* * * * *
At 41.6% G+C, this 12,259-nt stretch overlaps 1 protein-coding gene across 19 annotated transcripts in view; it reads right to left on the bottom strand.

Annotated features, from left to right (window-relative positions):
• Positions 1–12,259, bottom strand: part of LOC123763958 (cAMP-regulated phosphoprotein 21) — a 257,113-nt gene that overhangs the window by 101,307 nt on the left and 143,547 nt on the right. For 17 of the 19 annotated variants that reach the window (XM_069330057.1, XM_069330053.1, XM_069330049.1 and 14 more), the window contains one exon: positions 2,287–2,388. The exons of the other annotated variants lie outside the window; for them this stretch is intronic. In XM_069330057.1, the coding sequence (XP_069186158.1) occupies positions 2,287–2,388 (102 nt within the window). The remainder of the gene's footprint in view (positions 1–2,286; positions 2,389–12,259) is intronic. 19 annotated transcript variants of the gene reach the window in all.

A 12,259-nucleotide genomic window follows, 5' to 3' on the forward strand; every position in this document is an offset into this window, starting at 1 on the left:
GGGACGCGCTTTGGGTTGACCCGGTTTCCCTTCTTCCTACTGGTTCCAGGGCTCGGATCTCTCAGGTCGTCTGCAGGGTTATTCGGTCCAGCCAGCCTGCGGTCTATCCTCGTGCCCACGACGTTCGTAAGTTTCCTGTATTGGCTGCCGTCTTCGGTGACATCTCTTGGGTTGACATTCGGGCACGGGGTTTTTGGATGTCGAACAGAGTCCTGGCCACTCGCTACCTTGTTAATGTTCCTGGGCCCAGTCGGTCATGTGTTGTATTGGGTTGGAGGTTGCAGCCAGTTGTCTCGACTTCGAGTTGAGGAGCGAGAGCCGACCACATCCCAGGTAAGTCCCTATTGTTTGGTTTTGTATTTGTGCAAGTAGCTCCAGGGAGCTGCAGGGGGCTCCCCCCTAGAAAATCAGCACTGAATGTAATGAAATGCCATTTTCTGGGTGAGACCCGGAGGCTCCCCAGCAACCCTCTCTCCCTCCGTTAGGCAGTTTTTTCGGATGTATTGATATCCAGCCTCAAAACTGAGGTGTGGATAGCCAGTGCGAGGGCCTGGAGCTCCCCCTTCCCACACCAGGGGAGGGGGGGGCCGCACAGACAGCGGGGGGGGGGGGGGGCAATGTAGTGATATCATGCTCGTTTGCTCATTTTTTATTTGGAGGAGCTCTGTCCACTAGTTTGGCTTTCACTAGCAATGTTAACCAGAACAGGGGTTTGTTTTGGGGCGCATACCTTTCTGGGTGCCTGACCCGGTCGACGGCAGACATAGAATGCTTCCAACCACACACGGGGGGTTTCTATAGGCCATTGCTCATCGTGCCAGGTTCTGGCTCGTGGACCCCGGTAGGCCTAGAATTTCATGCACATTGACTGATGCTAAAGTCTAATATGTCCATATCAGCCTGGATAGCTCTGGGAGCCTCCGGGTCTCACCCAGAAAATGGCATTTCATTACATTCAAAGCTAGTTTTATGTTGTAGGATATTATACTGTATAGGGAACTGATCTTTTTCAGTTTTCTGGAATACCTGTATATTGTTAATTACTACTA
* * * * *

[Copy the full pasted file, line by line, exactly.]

At 41.6% G+C, this 12,259-nt stretch overlaps 1 protein-coding gene across 19 annotated transcripts in view; it reads right to left on the bottom strand.

Annotated features, from left to right (window-relative positions):
• Positions 1–12,259, bottom strand: part of LOC123763958 (cAMP-regulated phosphoprotein 21) — a 257,113-nt gene that overhangs the window by 101,307 nt on the left and 143,547 nt on the right. For 17 of the 19 annotated variants that reach the window (XM_069330057.1, XM_069330053.1, XM_069330049.1 and 14 more), the window contains one exon: positions 2,287–2,388. The exons of the other annotated variants lie outside the window; for them this stretch is intronic. In XM_069330057.1, the coding sequence (XP_069186158.1) occupies positions 2,287–2,388 (102 nt within the window). The remainder of the gene's footprint in view (positions 1–2,286; positions 2,389–12,259) is intronic. 19 annotated transcript variants of the gene reach the window in all.

A 12,259-nucleotide genomic window follows, 5' to 3' on the forward strand; every position in this document is an offset into this window, starting at 1 on the left:
GGGACGCGCTTTGGGTTGACCCGGTTTCCCTTCTTCCTACTGGTTCCAGGGCTCGGATCTCTCAGGTCGTCTGCAGGGTTATTCGGTCCAGCCAGCCTGCGGTCTATCCTCGTGCCCACGACGTTCGTAAGTTTCCTGTATTGGCTGCCGTCTTCGGTGACATCTCTTGGGTTGACATTCGGGCACGGGGTTTTTGGATGTCGAACAGAGTCCTGGCCACTCGCTACCTTGTTAATGTTCCTGGGCCCAGTCGGTCATGTGTTGTATTGGGTTGGAGGTTGCAGCCAGTTGTCTCGACTTCGAGTTGAGGAGCGAGAGCCGACCACATCCCAGGTAAGTCCCTATTGTTTGGTTTTGTATTTGTGCAAGTAGCTCCAGGGAGCTGCAGGGGGCTCCCCCCTAGAAAATCAGCACTGAATGTAATGAAATGCCATTTTCTGGGTGAGACCCGGAGGCTCCCCAGCAACCCTCTCTCCCTCCGTTAGGCAGTTTTTTCGGATGTATTGATATCCAGCCTCAAAACTGAGGTGTGGATAGCCAGTGCGAGGGCCTGGAGCTCCCCCTTCCCACACCAGGGGAGGGGGGGGCCGCACAGACAGCGGGGGGGGGGGGGGGCAATGTAGTGATATCATGCTCGTTTGCTCATTTTTTATTTGGAGGAGCTCTGTCCACTAGTTTGGCTTTCACTAGCAATGTTAACCAGAACAGGGGTTTGTTTTGGGGCGCATACCTTTCTGGGTGCCTGACCCGGTCGACGGCAGACATAGAATGCTTCCAACCACACACGGGGGGTTTCTATAGGCCATTGCTCATCGTGCCAGGTTCTGGCTCGTGGACCCCGGTAGGCCTAGAATTTCATGCACATTGACTGATGCTAAAGTCTAATATGTCCATATCAGCCTGGATAGCTCTGGGAGCCTCCGGGTCTCACCCAGAAAATGGCATTTCATTACATTCAAAGCTAGTTTTATGTTGTAGGATATTATACTGTATAGGGAACTGATCTTTTTCAGTTTTCTGGAATACCTGTATATTGTTAATTACTACTA